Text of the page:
AsianScientist (Apr. 13, 2018) – Scientists in Japan have found that Japanese macaques (Macaca fuscata), also known as snow monkeys, bathe in hot springs to reduce stress from the cold weather. This behavior is associated with and has implications for social hierarchy and survival fitness. The findings are published in Primates.
Snow monkeys are the most northerly species of nonhuman primates in the world and have adapted to extremely cold winters. Researchers believed that the monkeys living in the Jigokudani Monkey Park in Nagano maintain their normal body temperature by growing thicker and longer fur during winter.
These primates are also the only group of monkeys known to take hot spring baths, a behavior that was first observed in 1963. For hygiene purposes, the park management has since built a hot spring for the exclusive use of the monkeys. By 2003, one in every three female monkeys in the group bathed regularly in winter.
In this study, a team of researchers led by Ms Rafaela Takeshita of Kyoto University in Japan has scientifically validated the benefits of the monkeys’ behavior. Although the fact that snow monkeys bathe more often during winter suggests that they use the hot spring to stay warm, there was a lack of physiological data to support this idea.
Takeshita and her colleagues studied twelve adult females during the spring birth season, from April to June, and winter mating season, from October to December. They determined how much time the monkeys spent in the hot springs, and which monkeys bathed the most.
The researchers also collected fecal samples during times of extreme cold and analyzed the concentration of fecal glucocorticoid (fGC) metabolite present. This was done because thermoregulatory stress and the management of a body temperature is known to influence concentrations of glucocorticoids, which belong to the family of steroid hormones.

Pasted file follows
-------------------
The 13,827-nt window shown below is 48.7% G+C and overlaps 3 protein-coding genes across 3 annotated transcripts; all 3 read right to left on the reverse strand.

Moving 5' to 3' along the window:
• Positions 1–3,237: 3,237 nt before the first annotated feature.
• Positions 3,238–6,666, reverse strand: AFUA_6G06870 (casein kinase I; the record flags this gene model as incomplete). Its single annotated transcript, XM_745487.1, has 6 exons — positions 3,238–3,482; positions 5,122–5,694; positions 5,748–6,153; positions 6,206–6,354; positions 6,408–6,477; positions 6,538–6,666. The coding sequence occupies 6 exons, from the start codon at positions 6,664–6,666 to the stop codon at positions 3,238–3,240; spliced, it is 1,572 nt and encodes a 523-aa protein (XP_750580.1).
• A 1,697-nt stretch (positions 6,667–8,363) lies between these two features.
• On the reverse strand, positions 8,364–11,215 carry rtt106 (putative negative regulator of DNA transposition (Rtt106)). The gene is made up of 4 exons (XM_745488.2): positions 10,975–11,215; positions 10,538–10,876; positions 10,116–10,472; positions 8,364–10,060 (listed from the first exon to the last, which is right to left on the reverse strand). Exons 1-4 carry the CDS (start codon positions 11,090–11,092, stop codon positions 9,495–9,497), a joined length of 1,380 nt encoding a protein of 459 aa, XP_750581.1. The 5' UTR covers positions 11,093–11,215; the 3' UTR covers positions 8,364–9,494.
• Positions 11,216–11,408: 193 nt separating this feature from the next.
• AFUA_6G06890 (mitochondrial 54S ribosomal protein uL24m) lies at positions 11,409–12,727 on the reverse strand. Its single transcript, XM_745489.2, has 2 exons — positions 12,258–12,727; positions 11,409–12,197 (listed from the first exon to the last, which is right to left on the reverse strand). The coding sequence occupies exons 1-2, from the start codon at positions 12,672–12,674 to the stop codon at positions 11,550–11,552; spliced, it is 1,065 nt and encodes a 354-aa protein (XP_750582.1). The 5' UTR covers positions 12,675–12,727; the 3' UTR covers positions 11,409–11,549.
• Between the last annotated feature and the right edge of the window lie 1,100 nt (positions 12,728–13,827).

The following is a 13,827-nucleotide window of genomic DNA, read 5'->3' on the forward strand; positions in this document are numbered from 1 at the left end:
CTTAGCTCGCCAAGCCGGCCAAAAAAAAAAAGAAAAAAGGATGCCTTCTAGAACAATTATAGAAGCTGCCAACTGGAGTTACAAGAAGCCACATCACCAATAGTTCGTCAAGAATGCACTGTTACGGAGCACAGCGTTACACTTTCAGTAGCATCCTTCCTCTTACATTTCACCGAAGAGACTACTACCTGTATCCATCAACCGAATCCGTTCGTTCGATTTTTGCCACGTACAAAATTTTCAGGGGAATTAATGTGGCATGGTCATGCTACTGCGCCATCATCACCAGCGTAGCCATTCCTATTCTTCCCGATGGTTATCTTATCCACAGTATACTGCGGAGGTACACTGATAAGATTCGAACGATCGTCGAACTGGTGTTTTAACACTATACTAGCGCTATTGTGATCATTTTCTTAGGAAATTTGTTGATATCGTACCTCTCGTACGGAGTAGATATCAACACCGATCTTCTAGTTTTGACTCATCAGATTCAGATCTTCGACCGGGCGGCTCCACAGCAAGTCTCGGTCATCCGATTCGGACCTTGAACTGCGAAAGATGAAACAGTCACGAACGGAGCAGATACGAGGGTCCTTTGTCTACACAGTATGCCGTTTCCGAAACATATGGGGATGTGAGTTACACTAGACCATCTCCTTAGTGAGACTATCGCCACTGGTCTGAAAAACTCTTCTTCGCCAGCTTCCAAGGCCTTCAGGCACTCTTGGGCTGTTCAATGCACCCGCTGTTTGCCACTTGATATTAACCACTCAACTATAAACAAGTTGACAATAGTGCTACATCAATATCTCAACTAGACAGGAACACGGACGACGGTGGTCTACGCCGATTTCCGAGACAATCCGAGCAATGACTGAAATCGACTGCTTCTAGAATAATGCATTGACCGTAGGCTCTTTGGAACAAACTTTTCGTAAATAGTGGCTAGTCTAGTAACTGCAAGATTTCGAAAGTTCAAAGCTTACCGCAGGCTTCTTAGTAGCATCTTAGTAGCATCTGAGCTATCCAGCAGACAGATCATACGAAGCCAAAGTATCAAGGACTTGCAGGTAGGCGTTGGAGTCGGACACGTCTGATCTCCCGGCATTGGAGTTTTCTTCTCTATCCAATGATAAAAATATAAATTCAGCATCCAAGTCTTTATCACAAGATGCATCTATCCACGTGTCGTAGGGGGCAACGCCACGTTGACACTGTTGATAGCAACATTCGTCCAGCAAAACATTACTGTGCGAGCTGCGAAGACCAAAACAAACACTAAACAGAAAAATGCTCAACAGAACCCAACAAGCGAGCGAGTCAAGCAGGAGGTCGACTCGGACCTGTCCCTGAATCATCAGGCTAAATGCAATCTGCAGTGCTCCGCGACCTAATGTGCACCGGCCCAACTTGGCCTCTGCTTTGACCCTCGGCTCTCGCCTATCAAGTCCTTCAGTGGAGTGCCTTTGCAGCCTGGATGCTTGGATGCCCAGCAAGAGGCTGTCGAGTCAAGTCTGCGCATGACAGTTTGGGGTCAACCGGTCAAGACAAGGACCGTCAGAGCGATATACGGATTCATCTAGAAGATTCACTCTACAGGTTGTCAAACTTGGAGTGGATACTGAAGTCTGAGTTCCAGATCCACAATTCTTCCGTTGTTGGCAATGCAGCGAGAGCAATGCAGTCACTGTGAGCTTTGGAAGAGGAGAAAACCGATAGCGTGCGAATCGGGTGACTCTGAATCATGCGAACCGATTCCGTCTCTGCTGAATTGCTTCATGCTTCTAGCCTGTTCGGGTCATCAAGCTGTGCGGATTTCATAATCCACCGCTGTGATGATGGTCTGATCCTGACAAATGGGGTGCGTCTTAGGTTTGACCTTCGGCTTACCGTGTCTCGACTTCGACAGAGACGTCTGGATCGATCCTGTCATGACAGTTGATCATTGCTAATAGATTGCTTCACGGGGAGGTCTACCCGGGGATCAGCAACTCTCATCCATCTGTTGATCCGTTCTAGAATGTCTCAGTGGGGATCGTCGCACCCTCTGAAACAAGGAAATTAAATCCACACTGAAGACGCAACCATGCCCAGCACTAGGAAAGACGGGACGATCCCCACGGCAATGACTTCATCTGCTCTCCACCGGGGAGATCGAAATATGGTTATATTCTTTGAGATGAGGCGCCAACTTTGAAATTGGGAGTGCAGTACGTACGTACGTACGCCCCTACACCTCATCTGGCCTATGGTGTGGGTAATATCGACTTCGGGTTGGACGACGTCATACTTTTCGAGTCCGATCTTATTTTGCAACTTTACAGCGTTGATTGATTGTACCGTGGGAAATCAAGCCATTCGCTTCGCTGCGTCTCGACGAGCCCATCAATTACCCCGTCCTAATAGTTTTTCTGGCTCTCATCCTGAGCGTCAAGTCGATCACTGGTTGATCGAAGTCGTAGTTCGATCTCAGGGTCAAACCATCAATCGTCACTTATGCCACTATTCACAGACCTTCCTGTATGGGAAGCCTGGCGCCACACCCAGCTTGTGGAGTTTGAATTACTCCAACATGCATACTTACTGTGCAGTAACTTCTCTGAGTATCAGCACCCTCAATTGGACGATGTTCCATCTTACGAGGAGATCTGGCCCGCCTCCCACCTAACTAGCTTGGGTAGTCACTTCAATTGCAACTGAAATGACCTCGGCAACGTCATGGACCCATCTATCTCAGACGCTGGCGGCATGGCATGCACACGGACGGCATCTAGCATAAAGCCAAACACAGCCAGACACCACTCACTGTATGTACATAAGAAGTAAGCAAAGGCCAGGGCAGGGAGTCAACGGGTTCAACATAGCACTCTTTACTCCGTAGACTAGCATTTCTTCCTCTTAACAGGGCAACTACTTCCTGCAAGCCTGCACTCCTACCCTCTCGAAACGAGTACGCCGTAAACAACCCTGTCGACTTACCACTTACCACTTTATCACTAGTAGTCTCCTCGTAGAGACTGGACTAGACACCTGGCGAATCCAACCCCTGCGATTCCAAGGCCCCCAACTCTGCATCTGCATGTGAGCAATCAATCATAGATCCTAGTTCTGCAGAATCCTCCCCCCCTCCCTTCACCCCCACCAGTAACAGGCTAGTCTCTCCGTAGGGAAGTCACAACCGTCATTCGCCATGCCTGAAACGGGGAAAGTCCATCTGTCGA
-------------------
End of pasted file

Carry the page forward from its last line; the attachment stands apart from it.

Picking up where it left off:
The researchers confirmed that female snow monkeys use the hot spring more often in winter than in spring, and especially during colder weeks. Dominant female monkeys benefited from their status and took longer baths, but they were also involved in more aggressive conflicts, resulting in higher energy expenditure than subordinate female monkeys.
Furthermore, the researchers observed that taking baths in the hot spring reduced stress hormone levels in dominant female monkeys. The team thus deduced that a trade-off exists between the energetic cost of maintaining a high social status and access to hot spring baths. By dipping in the hot spring, dominant females lower their stress levels and conserve energy by reducing loss of body heat.
“This indicates that, as in humans, the hot spring has a stress-reducing effect in snow monkeys,” said Takeshita, who believes that further investigation using serum or saliva samples might be useful to detect whether there are any further short-term changes in stress levels. “This unique habit of hot spring bathing by snow monkeys illustrates how behavioral flexibility can help counter cold-climate stress, with likely implications for reproduction and survival.”
The article can be found at: Takeshita et al. (2018) Beneficial Effect of Hot Spring Bathing on Stress Levels in Japanese Macaques.
Source: Springer; Photo: Kento Mori.
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